RALEIGH, N.C. — Former Gov. Mike Easley was convicted Tuesday of knowingly filing a false campaign report, becoming the first N.C. governor to admit to a felony in a deal that halted a lengthy federal investigation.
Easley, a Democrat who was governor from 2001 to 2009, appeared before Wake County Superior Court Judge Osmond Smith in a role unfamiliar to a former crusading prosecutor and two-term attorney general.
The crime: Easley admitted that he failed to report on a required campaign disclosure that he took a $1,600 helicopter ride with a supporter in October 2006.
That violated several campaign laws written to shed light on how monied interests interact with politicians - involvement for Easley that had drawn intense focus from state and federal authorities beginning in early 2009.
Easley's conviction was decided after weeks of behind-the-scenes talks between prosecutors and his legal team that culminated over the past few days. Court records indicate that authorities had been weighing at least one other charge.
Easley's voice cracked at times as he answered questions from the judge about whether he understood his plea, known as an Alford plea. It means that he did not admit guilt, but acknowledged there was enough evidence to convict him.
Easley's wife, Mary, and son, Mike Jr., were not in court because, according to one of Easley's lawyers, it was too painful for them to watch.
"I have to take responsibility for what the campaign does," Easley told the judge. "The buck has to stop somewhere. It stops with me, and I take responsibility for what has occurred in this incident."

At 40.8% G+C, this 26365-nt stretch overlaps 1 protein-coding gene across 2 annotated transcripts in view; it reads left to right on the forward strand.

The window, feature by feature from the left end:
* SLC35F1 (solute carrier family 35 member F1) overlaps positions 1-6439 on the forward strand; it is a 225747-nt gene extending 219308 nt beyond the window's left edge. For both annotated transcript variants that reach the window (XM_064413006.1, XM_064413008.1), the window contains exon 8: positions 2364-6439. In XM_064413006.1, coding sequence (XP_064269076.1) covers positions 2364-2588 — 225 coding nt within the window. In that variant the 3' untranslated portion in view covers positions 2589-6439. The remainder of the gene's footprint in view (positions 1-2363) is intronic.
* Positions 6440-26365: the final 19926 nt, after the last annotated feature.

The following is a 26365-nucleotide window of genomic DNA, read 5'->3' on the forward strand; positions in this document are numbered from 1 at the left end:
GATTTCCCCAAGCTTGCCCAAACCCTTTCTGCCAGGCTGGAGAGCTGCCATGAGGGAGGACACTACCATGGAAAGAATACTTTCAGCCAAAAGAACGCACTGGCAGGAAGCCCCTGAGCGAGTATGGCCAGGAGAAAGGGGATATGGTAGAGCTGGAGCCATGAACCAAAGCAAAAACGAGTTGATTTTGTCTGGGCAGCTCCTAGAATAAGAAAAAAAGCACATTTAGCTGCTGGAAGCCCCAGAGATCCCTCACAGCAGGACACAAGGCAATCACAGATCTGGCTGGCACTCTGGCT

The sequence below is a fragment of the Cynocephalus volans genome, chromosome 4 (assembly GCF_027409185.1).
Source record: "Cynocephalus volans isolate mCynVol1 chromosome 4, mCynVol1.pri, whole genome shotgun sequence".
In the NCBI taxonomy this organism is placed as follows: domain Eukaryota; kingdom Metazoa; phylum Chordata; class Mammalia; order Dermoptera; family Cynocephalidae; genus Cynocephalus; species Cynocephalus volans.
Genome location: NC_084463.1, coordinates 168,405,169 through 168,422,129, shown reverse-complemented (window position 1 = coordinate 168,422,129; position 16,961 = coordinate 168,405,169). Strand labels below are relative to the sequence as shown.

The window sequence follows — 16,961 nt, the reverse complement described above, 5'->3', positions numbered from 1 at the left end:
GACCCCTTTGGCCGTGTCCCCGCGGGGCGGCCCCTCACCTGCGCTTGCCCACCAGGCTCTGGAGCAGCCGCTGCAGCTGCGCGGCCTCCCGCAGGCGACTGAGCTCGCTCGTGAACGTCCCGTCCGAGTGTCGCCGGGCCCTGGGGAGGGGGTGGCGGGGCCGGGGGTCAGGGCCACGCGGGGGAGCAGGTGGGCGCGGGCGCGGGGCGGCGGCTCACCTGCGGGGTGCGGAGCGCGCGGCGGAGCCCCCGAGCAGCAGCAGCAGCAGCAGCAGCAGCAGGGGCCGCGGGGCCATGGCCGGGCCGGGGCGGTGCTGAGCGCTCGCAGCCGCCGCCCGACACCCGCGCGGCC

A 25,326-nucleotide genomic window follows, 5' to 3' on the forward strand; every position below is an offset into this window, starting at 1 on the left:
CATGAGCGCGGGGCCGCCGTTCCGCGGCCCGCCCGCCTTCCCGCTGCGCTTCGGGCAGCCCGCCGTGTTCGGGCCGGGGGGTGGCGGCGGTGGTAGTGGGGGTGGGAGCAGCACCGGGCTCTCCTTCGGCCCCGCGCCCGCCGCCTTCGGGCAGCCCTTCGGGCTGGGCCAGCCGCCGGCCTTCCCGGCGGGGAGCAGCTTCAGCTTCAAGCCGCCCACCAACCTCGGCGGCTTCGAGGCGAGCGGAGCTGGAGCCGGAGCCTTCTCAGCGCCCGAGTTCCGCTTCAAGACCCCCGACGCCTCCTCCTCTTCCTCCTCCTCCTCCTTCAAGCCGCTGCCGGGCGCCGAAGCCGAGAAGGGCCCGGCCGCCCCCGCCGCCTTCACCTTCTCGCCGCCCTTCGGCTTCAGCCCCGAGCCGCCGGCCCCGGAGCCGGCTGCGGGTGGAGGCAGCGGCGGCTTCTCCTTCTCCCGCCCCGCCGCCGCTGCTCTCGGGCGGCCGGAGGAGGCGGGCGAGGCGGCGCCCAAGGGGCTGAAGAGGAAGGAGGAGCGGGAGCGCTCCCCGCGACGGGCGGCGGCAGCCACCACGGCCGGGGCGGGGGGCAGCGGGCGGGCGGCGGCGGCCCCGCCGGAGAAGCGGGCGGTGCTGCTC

The judge accepted the deal, and with that, Easley avoided jail time and received a fine of $1,000 plus $153 in court costs, an amount that was part of the negotiations.
Easley now risks losing his law license - and he enters the history books.
"Any good he did as governor is overshadowed by this," said Gary Pearce, a longtime Democratic Party consultant. "[F]rom now on, whenever someone writes about him, or when his obituary is written someday, the first phrase following the comma after his name will be, 'the first governor convicted of a felony.'"
As part of the plea deal, Easley will avoid any other prosecution, and Easley's lawyers, led by Joseph B. Cheshire V of Raleigh, were pleased with the outcome. They all but declared it a victory for Easley, and Cheshire lashed out at the media in its reporting on Easley, specifically mentioning The News & Observer.
The N&O has reported on a wide range of issues tied to Easley in the past two years, articles that spurred the probes and detailed how Easley benefited from free air travel; how he was involved in creating a position for his wife at N.C. State University; how his family members had been driving cars they didn't own; and how he received a $137,000 discount on a lot at a coastal development called Cannonsgate at the height of the real estate boom.
Meanwhile, Easley's campaign was fined $100,000 by the State Board of Elections. NCSU trustees fired Mary Easley, NCSU Chancellor James Oblinger resigned, and Easley senior aide Ruffin Poole was indicted on more than 50 federal corruption charges and pleaded guilty to tax evasion. Poole awaits sentencing.